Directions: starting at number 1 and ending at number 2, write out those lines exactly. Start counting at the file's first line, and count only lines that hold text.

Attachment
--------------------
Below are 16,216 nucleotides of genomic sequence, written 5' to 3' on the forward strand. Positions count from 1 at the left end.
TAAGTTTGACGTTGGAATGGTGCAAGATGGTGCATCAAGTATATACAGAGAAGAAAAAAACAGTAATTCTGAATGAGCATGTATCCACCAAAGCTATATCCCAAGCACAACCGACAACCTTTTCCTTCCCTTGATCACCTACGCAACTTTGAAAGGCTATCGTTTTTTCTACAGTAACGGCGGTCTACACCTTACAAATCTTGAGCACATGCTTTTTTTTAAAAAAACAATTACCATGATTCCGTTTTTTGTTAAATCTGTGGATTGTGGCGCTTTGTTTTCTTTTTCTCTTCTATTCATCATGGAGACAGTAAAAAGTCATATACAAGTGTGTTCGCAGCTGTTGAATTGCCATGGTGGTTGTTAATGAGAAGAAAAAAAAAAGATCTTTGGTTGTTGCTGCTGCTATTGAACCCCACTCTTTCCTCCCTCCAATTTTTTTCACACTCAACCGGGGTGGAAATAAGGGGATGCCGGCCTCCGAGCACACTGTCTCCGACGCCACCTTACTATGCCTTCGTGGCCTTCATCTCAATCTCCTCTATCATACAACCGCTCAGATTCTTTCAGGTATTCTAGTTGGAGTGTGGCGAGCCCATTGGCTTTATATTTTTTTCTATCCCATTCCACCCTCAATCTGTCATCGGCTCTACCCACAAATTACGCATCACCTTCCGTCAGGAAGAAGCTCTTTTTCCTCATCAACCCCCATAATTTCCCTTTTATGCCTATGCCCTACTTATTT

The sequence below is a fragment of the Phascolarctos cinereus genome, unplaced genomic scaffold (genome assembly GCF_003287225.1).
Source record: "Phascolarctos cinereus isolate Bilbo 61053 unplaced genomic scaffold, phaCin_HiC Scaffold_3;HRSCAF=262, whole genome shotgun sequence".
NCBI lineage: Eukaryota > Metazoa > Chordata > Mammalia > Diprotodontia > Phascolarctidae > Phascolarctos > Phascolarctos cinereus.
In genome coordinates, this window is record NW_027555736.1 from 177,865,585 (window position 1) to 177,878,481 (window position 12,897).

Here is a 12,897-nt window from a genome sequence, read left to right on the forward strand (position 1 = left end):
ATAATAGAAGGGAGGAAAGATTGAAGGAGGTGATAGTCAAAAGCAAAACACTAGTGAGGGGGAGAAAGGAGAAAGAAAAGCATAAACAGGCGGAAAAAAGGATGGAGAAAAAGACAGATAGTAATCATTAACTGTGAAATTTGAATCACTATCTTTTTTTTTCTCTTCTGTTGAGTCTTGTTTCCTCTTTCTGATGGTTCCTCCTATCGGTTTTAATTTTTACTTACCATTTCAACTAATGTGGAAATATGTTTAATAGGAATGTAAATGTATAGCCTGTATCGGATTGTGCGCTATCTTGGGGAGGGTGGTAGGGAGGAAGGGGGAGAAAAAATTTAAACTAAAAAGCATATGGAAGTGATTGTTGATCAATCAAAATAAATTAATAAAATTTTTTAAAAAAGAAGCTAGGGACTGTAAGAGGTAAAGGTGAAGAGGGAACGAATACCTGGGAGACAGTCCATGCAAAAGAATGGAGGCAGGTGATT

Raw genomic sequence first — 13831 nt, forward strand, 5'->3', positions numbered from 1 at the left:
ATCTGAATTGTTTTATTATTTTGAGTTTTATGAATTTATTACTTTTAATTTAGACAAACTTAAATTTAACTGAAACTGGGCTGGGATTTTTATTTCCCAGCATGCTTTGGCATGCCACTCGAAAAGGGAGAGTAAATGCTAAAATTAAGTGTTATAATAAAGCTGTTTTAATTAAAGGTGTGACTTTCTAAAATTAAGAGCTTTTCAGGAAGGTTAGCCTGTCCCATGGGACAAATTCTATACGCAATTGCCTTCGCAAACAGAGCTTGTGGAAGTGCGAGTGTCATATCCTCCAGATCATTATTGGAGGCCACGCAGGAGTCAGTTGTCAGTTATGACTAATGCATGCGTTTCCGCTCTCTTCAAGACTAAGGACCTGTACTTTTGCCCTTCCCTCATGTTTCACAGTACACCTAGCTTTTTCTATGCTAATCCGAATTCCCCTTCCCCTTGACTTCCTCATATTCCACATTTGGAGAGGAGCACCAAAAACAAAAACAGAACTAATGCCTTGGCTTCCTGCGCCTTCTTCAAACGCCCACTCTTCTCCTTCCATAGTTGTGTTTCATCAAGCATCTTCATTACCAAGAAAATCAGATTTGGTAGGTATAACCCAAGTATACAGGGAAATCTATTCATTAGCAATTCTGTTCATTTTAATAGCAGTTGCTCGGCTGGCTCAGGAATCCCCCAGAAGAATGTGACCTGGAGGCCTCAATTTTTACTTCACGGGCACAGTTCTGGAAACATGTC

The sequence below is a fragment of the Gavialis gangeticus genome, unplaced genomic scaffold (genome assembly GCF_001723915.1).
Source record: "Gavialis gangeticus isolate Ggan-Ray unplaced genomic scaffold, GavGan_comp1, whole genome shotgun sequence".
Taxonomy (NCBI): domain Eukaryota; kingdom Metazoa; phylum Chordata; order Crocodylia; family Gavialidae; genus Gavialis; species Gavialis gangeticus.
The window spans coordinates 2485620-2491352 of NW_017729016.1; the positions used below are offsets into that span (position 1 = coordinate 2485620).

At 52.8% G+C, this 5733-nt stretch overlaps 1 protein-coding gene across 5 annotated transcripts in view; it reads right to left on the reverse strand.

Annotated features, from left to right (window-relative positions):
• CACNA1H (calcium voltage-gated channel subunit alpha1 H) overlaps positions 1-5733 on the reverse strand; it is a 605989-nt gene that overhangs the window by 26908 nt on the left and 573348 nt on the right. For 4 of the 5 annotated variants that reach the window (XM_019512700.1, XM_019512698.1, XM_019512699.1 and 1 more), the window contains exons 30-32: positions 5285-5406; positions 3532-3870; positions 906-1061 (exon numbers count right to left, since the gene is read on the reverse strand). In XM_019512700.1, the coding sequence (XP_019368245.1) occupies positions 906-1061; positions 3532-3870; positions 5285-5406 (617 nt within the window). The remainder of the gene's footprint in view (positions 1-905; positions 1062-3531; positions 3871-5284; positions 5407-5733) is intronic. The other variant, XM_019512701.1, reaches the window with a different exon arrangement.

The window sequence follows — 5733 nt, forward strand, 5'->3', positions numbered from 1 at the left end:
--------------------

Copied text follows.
Below are 16,216 nucleotides of genomic sequence, written 5' to 3' on the forward strand. Positions count from 1 at the left end.
TAAGTTTGACGTTGGAATGGTGCAAGATGGTGCATCAAGTATATACAGAGAAGAAAAAAACAGTAATTCTGAATGAGCATGTATCCACCAAAGCTATATCCCAAGCACAACCGACAACCTTTTCCTTCCCTTGATCACCTACGCAACTTTGAAAGGCTATCGTTTTTTCTACAGTAACGGCGGTCTACACCTTACAAATCTTGAGCACATGCTTTTTTTTAAAAAAACAATTACCATGATTCCGTTTTTTGTTAAATCTGTGGATTGTGGCGCTTTGTTTTCTTTTTCTCTTCTATTCATCATGGAGACAGTAAAAAGTCATATACAAGTGTGTTCGCAGCTGTTGAATTGCCATGGTGGTTGTTAATGAGAAGAAAAAAAAAAGATCTTTGGTTGTTGCTGCTGCTATTGAACCCCACTCTTTCCTCCCTCCAATTTTTTTCACACTCAACCGGGGTGGAAATAAGGGGATGCCGGCCTCCGAGCACACTGTCTCCGACGCCACCTTACTATGCCTTCGTGGCCTTCATCTCAATCTCCTCTATCATACAACCGCTCAGATTCTTTCAGGTATTCTAGTTGGAGTGTGGCGAGCCCATTGGCTTTATATTTTTTTCTATCCCATTCCACCCTCAATCTGTCATCGGCTCTACCCACAAATTACGCATCACCTTCCGTCAGGAAGAAGCTCTTTTTCCTCATCAACCCCCATAATTTCCCTTTTATGCCTATGCCCTACTTATTT